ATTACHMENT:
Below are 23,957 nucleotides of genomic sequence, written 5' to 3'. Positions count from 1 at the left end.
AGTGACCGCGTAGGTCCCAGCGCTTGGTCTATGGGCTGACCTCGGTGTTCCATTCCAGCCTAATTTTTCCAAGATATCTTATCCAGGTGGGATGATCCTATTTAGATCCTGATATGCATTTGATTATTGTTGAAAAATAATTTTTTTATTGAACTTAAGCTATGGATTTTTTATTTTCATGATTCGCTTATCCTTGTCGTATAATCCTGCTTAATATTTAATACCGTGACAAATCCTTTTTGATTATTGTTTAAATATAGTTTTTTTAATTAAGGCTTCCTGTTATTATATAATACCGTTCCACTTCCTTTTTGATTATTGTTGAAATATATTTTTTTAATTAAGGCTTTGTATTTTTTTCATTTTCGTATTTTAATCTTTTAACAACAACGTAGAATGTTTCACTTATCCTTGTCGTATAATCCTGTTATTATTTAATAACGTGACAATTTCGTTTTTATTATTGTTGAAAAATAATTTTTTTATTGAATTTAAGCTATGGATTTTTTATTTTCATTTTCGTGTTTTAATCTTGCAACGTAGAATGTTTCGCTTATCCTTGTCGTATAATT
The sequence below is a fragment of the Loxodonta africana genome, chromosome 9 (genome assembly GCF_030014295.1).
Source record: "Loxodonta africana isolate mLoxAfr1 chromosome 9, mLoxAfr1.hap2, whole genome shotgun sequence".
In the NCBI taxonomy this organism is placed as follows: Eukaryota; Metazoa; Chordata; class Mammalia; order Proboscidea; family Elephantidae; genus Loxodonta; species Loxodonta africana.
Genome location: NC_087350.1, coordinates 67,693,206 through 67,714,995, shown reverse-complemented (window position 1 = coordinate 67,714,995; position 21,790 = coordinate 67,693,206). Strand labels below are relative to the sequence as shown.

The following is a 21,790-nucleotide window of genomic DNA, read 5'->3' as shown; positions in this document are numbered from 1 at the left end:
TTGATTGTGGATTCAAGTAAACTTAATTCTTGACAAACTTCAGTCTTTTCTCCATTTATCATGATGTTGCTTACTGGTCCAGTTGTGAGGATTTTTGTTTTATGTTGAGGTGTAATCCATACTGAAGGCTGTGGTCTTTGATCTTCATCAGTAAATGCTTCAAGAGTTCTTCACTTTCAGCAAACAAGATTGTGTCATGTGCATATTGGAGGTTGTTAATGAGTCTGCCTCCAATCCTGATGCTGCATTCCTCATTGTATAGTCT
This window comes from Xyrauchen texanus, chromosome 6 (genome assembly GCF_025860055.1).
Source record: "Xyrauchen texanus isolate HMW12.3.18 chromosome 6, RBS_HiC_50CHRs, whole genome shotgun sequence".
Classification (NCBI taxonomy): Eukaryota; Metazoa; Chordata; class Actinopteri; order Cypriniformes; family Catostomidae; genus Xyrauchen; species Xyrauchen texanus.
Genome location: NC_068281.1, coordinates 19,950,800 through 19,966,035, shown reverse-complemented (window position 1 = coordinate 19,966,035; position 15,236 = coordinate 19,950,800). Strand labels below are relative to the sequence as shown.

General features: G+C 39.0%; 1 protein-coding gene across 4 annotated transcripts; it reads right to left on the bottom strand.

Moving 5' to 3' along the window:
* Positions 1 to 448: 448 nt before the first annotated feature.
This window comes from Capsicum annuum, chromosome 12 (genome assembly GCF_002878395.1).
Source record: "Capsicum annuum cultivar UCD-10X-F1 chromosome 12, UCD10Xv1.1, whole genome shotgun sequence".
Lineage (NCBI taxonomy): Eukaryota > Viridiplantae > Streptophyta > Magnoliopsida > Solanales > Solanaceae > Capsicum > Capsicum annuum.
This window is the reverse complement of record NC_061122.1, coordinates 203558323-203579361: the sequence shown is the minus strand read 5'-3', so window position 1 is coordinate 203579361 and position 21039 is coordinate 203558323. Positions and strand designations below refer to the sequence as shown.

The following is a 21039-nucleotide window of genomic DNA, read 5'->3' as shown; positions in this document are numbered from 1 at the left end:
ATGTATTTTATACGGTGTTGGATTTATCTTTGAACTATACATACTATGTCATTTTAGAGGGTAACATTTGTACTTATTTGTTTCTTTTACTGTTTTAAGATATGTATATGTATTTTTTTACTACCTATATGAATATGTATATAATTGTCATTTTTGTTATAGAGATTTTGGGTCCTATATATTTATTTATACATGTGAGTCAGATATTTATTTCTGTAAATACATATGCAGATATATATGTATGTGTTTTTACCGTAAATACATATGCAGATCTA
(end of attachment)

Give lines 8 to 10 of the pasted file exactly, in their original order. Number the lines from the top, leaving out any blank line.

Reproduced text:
TTGATTGTGGATTCAAGTAAACTTAATTCTTGACAAACTTCAGTCTTTTCTCCATTTATCATGATGTTGCTTACTGGTCCAGTTGTGAGGATTTTTGTTTTATGTTGAGGTGTAATCCATACTGAAGGCTGTGGTCTTTGATCTTCATCAGTAAATGCTTCAAGAGTTCTTCACTTTCAGCAAACAAGATTGTGTCATGTGCATATTGGAGGTTGTTAATGAGTCTGCCTCCAATCCTGATGCTGCATTCCTCATTGTATAGTCT
This window comes from Xyrauchen texanus, chromosome 6 (genome assembly GCF_025860055.1).
Source record: "Xyrauchen texanus isolate HMW12.3.18 chromosome 6, RBS_HiC_50CHRs, whole genome shotgun sequence".